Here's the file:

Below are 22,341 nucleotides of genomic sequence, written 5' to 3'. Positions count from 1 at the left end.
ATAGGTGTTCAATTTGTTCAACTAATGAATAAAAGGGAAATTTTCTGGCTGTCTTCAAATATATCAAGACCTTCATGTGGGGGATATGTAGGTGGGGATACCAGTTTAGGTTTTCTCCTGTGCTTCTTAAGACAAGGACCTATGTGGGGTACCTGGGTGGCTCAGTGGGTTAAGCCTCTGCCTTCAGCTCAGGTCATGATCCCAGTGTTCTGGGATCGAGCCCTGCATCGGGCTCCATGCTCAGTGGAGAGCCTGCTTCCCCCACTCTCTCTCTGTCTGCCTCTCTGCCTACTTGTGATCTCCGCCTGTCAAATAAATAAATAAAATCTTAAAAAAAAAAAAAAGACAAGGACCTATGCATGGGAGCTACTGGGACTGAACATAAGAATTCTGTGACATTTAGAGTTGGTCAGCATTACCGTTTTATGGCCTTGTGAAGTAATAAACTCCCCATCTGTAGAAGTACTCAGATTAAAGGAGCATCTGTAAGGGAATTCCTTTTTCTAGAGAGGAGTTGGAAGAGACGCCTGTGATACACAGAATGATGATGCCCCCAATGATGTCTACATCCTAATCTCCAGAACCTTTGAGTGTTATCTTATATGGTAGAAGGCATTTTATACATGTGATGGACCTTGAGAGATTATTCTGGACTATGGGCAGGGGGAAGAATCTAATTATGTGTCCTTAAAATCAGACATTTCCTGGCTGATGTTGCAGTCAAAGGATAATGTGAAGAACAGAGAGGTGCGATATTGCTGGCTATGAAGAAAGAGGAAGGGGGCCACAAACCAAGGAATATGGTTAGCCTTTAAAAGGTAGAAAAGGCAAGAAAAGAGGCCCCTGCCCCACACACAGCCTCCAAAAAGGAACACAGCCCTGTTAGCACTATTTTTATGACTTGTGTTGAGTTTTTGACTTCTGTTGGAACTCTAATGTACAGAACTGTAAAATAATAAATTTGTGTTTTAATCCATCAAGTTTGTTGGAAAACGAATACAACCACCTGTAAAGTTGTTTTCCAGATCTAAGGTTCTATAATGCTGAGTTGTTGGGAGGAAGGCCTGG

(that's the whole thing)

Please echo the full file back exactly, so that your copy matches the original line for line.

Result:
Below are 22,341 nucleotides of genomic sequence, written 5' to 3'. Positions count from 1 at the left end.
ATAGGTGTTCAATTTGTTCAACTAATGAATAAAAGGGAAATTTTCTGGCTGTCTTCAAATATATCAAGACCTTCATGTGGGGGATATGTAGGTGGGGATACCAGTTTAGGTTTTCTCCTGTGCTTCTTAAGACAAGGACCTATGTGGGGTACCTGGGTGGCTCAGTGGGTTAAGCCTCTGCCTTCAGCTCAGGTCATGATCCCAGTGTTCTGGGATCGAGCCCTGCATCGGGCTCCATGCTCAGTGGAGAGCCTGCTTCCCCCACTCTCTCTCTGTCTGCCTCTCTGCCTACTTGTGATCTCCGCCTGTCAAATAAATAAATAAAATCTTAAAAAAAAAAAAAAGACAAGGACCTATGCATGGGAGCTACTGGGACTGAACATAAGAATTCTGTGACATTTAGAGTTGGTCAGCATTACCGTTTTATGGCCTTGTGAAGTAATAAACTCCCCATCTGTAGAAGTACTCAGATTAAAGGAGCATCTGTAAGGGAATTCCTTTTTCTAGAGAGGAGTTGGAAGAGACGCCTGTGATACACAGAATGATGATGCCCCCAATGATGTCTACATCCTAATCTCCAGAACCTTTGAGTGTTATCTTATATGGTAGAAGGCATTTTATACATGTGATGGACCTTGAGAGATTATTCTGGACTATGGGCAGGGGGAAGAATCTAATTATGTGTCCTTAAAATCAGACATTTCCTGGCTGATGTTGCAGTCAAAGGATAATGTGAAGAACAGAGAGGTGCGATATTGCTGGCTATGAAGAAAGAGGAAGGGGGCCACAAACCAAGGAATATGGTTAGCCTTTAAAAGGTAGAAAAGGCAAGAAAAGAGGCCCCTGCCCCACACACAGCCTCCAAAAAGGAACACAGCCCTGTTAGCACTATTTTTATGACTTGTGTTGAGTTTTTGACTTCTGTTGGAACTCTAATGTACAGAACTGTAAAATAATAAATTTGTGTTTTAATCCATCAAGTTTGTTGGAAAACGAATACAACCACCTGTAAAGTTGTTTTCCAGATCTAAGGTTCTATAATGCTGAGTTGTTGGGAGGAAGGCCTGG